|Syrphid fly on Potentilla/shrubby cinquefoil|
This past week was National Pollinator week and in the spirit of that, I presented a talk on pollinators to a garden club in Cedaredge, CO. When I found out the presentation was outside and that their garden was mostly done blooming, thoughts of how am I going to present crossed my mind. Having many acres of gardens at our Mesa County Extension office, I came up with the idea of I would buy blooming plants and work them into my talk. Come visit our gardens if you get to Grand Junction.
My talk cover why would we want to install a pollinator garden; well that answer is simple. The more me build and get rid of the native plants, the more we hurt the ecosystem and the pollinators. So instead of lawn that you only mow, why not make at least a portion a garden for the natives. As a reminder, pollinators just like other animals need shelter, food resource for young and old, water, and space. Research what kind of pollinators you want to attract as many like different things. For example, some pollinators like bees like a saucer of water with rocks to land so they can sip the water. Hummingbirds like a shallow water source or a “shower” and butterflies like mud puddles. Some pollinators like butterflies need places to get out of the wind. And don’t forget food for the young larvae as well as pollen and nectar for the adults. Did you know too that hummingbirds also eat sap and insects? They are not solely dependent on nectar. And yet other solitary bees need bare soil to create their nests. These are the reasons I say you need to research what you need to provide in your garden.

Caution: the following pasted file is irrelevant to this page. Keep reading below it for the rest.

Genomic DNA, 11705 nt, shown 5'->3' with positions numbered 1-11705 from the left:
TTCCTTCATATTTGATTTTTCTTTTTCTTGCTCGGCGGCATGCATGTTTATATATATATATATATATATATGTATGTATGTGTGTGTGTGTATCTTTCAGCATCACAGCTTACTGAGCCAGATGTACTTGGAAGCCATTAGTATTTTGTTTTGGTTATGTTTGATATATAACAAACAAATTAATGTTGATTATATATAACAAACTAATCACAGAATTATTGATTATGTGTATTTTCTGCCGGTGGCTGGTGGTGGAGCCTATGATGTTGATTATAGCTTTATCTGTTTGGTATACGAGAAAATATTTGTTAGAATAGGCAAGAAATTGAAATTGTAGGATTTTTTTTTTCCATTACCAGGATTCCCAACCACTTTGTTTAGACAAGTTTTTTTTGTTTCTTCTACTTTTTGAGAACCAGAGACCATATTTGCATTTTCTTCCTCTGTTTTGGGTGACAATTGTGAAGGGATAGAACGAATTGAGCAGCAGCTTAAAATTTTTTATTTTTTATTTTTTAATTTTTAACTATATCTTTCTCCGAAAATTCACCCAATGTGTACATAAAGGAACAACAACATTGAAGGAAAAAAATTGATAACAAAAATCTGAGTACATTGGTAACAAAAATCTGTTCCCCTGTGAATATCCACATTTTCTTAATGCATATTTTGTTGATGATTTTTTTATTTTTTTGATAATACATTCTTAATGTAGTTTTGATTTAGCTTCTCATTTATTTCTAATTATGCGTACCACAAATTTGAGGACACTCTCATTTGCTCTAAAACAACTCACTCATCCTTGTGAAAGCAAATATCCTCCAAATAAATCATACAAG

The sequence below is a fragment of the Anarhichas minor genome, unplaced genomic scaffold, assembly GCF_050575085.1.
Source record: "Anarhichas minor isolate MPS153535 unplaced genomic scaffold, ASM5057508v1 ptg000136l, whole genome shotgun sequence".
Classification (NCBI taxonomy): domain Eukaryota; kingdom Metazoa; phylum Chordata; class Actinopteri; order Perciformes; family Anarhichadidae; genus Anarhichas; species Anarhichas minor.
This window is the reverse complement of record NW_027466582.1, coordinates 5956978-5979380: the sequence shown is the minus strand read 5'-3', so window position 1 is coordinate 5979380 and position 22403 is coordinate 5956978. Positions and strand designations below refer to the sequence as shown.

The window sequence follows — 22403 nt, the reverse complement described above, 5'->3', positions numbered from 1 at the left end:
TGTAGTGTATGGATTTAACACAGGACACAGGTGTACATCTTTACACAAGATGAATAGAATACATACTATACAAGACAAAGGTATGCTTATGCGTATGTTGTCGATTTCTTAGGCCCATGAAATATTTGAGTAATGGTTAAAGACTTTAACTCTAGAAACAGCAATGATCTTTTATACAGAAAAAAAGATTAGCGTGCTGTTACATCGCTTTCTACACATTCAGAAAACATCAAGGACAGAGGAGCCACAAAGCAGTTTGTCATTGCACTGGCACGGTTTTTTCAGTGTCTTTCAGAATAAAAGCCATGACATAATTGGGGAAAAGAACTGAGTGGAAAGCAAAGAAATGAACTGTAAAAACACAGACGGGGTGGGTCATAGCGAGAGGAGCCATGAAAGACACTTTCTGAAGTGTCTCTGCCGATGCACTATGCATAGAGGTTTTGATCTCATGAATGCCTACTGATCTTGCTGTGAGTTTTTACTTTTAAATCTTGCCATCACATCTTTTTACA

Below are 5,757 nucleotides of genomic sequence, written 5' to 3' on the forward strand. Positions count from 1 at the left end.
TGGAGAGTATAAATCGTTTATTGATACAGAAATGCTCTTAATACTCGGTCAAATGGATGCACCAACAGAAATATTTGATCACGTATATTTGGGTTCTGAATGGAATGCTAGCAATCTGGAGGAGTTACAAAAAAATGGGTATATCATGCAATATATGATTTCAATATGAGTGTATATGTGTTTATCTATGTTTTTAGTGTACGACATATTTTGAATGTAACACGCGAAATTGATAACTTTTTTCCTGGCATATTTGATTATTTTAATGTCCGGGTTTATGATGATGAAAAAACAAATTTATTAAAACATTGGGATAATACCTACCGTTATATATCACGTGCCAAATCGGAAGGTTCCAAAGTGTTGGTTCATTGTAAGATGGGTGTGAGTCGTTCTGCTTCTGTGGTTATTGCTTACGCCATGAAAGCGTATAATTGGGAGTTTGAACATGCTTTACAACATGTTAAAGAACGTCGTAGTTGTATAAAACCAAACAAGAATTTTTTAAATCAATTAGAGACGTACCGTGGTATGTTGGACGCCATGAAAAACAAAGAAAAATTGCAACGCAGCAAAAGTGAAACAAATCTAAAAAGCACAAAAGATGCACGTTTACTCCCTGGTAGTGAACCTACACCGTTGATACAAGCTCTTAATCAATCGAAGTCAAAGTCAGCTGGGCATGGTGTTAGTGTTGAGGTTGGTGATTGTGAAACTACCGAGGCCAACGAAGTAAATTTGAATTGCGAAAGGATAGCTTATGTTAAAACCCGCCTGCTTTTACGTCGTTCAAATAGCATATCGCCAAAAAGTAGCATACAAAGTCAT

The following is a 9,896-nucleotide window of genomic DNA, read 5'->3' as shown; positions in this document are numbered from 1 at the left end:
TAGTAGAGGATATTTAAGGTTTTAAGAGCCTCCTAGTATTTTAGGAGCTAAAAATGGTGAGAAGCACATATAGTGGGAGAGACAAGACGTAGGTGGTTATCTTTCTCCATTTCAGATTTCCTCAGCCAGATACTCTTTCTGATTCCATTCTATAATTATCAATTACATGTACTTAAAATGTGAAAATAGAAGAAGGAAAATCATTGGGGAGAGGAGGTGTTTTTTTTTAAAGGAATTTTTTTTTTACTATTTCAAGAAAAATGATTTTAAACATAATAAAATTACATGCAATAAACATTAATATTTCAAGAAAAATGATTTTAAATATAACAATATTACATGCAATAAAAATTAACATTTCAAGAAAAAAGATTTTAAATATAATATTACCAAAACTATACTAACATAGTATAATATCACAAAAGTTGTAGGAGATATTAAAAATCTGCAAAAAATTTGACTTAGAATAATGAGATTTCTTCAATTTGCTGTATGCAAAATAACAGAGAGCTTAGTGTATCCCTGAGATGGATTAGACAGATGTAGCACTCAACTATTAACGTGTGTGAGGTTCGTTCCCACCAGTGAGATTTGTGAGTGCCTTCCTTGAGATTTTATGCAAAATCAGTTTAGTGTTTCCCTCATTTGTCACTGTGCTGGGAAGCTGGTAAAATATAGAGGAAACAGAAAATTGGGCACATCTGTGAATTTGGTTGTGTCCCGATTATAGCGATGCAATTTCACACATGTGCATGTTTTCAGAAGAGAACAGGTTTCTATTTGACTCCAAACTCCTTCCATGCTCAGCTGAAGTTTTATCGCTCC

|Syrphid fly larvae, TRA|
|Syrphid fly on bindweed, Bob Hammon|
Many syrphid flies, Syrphus sp. imitate bees using strips so predators think they have a stinger, which they don’t. I like that they are like little hover crafts, hovering over flowers before they land. At my office, we have a patch of yarrow that was blooming in November, and there was the pollinator, still eating. They are different from bees with big eyes, short, stubby and bristly antennae, and they only have one pair of wings. They are not equipped to carry pollen like bees.
Flowers they are attracted
to are flowers with an umbel inflorescence or composite flowers such as yarrow,
asters and native thistle. Other flowers include native onions, roses, Rubus (like raspberry), and hawthorn (last
3 in the rose family), willow, and many more.
Hoverflies are active from early spring to fall so it is important to
provide flowers throughout the season.
And remember the larvae eat aphids, what a bonus.
Syrphid fly and honey bee, Bob Hammon, retired CSUE TRA Entomologist
By Susan Carter
CSU Extension Tri River Area Horticulture and Natural Resource Agent
The Xerces Society